What can go wrong? By Eddie Kantar

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The matchpoint duplicate players, have a high priority on not only making the contract, but scoring overtricks as well. In fact, it is almost de rigueur to risk your contract for the almighty overtrick(s) if the odds favor taking the chance.

Eddie Kantar
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Source: What can go wrong? By Eddie Kantar

The matchpoint duplicate players, have a high priority on not only making the contract, but scoring overtricks as well. In fact, it is almost de rigueur to risk your contract for the almighty overtrick(s) if the odds favor taking the chance.

On the other side of the fence is the play at:

  • 1. Rubber (or money) bridge,
  • 2. Any IMP -scored event,
  • 3. Any doubled or redoubled contract,
  • 4. Any superior contract reached playing matchpoints that the field is unlikely to reach.

Given any of these scenarios, overtricks are not the top priority — making the contract is first and foremost. This article presumes that your primary objective is making the contract. Here are two head-starting hints:

1. Ask yourself what can go wrong.

2. Assuming you spot an unhappy possibility, ask yourself what, if anything, you can do about it. If there is, do it!

Let’s start with this one:aaxx

After you open 1NT, partner gently raises you to game. West leads the 3. Do you see anything here that we’ve been talking about?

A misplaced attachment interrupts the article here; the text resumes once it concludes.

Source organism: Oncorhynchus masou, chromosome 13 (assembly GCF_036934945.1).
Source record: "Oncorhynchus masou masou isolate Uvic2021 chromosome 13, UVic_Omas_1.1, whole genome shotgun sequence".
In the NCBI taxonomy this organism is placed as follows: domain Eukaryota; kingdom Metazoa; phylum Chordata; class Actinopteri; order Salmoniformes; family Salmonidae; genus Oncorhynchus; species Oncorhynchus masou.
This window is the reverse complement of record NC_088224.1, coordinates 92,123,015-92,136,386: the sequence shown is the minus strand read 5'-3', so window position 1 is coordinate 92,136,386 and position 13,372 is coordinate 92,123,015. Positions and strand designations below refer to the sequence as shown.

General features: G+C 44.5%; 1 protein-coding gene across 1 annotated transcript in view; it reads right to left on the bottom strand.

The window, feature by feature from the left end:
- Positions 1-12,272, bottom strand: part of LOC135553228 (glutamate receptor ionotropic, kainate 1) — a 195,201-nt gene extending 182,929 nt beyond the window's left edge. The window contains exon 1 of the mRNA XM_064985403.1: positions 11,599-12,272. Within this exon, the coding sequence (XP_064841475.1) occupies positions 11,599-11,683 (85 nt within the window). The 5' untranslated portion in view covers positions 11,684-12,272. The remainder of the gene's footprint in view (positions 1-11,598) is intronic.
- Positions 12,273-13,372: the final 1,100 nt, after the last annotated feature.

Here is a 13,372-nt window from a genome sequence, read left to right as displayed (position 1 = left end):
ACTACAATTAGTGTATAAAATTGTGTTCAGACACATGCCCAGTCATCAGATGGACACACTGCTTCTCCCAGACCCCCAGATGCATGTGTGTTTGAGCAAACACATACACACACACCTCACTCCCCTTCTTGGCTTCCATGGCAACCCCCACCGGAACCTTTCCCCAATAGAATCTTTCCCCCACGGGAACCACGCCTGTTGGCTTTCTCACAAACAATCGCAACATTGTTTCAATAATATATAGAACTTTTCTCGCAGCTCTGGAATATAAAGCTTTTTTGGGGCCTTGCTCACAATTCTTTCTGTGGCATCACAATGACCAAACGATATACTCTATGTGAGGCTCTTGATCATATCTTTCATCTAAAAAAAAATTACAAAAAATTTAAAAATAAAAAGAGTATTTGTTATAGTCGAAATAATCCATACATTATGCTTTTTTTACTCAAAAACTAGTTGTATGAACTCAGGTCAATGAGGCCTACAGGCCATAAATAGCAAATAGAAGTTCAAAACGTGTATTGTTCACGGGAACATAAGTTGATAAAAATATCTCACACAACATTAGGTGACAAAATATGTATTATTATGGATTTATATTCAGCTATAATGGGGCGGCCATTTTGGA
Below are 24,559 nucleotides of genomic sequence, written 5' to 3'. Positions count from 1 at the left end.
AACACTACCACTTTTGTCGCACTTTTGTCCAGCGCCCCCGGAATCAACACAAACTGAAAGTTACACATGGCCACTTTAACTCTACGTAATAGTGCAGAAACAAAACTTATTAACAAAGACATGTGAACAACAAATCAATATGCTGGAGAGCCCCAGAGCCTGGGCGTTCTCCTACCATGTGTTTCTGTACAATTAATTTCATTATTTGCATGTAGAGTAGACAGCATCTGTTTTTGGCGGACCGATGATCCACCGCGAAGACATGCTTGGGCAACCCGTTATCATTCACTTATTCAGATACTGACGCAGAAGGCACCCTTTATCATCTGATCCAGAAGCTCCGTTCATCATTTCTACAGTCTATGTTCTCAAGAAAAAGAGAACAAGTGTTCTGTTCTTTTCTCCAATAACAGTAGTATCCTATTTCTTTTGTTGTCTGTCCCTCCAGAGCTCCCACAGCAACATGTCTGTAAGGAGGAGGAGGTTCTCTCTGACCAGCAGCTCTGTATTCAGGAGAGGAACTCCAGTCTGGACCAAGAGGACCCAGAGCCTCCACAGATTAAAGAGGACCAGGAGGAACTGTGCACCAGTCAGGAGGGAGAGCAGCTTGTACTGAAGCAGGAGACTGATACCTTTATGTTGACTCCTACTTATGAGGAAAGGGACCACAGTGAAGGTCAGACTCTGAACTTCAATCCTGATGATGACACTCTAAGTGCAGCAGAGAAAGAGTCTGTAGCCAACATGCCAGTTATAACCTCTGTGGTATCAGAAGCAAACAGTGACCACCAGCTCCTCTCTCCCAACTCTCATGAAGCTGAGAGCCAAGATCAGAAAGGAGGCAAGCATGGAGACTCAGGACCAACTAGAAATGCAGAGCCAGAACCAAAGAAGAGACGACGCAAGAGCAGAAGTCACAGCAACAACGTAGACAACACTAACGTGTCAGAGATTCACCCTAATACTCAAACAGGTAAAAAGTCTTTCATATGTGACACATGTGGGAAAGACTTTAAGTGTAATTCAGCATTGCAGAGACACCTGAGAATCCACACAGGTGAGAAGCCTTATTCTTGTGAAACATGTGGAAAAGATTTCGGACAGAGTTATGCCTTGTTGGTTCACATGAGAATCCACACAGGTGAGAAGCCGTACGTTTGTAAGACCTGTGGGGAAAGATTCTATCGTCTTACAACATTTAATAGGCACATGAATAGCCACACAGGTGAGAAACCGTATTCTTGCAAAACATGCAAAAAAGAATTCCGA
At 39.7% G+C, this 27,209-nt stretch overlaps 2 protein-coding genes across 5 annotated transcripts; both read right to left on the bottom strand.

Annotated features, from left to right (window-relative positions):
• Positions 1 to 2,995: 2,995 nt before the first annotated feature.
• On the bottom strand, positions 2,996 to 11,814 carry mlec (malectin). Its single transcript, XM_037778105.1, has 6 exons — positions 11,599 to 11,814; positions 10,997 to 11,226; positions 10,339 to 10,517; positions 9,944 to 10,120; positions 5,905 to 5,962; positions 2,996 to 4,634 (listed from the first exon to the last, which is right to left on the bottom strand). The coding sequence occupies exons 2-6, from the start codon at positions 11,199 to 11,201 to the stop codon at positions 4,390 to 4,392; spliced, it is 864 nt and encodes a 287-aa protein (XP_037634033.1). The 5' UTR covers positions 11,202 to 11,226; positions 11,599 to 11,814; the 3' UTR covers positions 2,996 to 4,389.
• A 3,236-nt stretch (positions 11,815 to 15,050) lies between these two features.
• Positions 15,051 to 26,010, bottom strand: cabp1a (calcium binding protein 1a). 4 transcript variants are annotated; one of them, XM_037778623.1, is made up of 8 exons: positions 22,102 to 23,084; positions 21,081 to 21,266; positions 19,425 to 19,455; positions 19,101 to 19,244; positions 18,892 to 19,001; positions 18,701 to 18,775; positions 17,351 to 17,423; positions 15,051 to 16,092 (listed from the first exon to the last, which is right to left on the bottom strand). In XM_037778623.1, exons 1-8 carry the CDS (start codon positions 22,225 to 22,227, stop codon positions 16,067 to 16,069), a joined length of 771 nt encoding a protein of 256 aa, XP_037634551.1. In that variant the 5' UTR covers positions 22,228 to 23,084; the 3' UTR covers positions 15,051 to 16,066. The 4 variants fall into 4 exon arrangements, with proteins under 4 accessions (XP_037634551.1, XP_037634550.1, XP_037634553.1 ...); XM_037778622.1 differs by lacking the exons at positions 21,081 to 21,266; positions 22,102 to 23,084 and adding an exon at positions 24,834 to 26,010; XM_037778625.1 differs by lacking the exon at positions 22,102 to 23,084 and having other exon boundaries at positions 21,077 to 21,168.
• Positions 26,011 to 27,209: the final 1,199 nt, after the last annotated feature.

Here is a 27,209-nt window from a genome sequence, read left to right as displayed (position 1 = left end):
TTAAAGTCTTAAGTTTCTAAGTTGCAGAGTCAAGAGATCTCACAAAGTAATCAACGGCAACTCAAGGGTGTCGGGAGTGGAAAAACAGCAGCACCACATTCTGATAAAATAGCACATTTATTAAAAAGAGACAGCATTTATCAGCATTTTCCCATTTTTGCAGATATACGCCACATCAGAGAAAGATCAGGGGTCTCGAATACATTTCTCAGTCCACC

You should. What can go wrong is this: Say you play low on the spade and East, that scoundrel, has the king, takes the trick, and shifts to a heart. Now, unless the hearts are blocked, if the player with the A has four or more hearts, then down you go. Could you have prevented this? Yes. Win the A (you still have a spade stopper) and drive out the A. Even if they find a heart shift, it’s too late. You have nine tricks: four clubs, three diamonds and two major-suit aces. Now try this one, and remember “the question.”

aaxx

You decide to treat this 17-point hand as an 18-point hand and open 1. Partner responds 1 and raises your jump rebid of 2NT to 3NT. West, a broken record, leads the 3. See any trouble ahead?

You should. What if East wins the opening lead and shifts to a heart and West has the A? Suddenly a cascade of hearts will be heading your way. Can you do anything about it? Clearly you can’t if East has the A and West has the A. However, if you play the K at trick one you can at least save the day when East has the Q and West has the A.

Try this deal: aaxxPartner opens 1, you try 1, partner rebids 2 and you head for everyone’s favorite contract, 3NT.

West leads the 3 (what, no spade?) East plays the Q, followed by the K and then a third diamond to your ace as you pitch a spade from the dummy. West, if he can be trusted, has shown a five-card diamond suit. Can you see anything that can go wrong?

Well, if the club finesse loses (what else is new?) and a low spade comes back, you are not exactly a happy camper. Assuming this happens, your thinking should be: If West has the A, I can’t make this contract, but I don’t want to blow this contract if East has the A, so rise with the king. If it loses and West takes two more diamonds, big deal. You go down three instead of two if West has the A and East the Q. But you make the contract if East has the A.

Before leaving this deal, say you take the club finesse at trick four and it works! When you lead a second club to dummy’s queen, East discards a heart. Now what? You can’t set up clubs for five tricks because it means giving the lead up to West who has the setting tricks in diamonds. Recount your tricks: You have three clubs, four hearts and a diamond. You need one spade trick. Lead a spade to the king because you can’t make the contract if West has the A.

Esta entrada también está disponible en: Spanish

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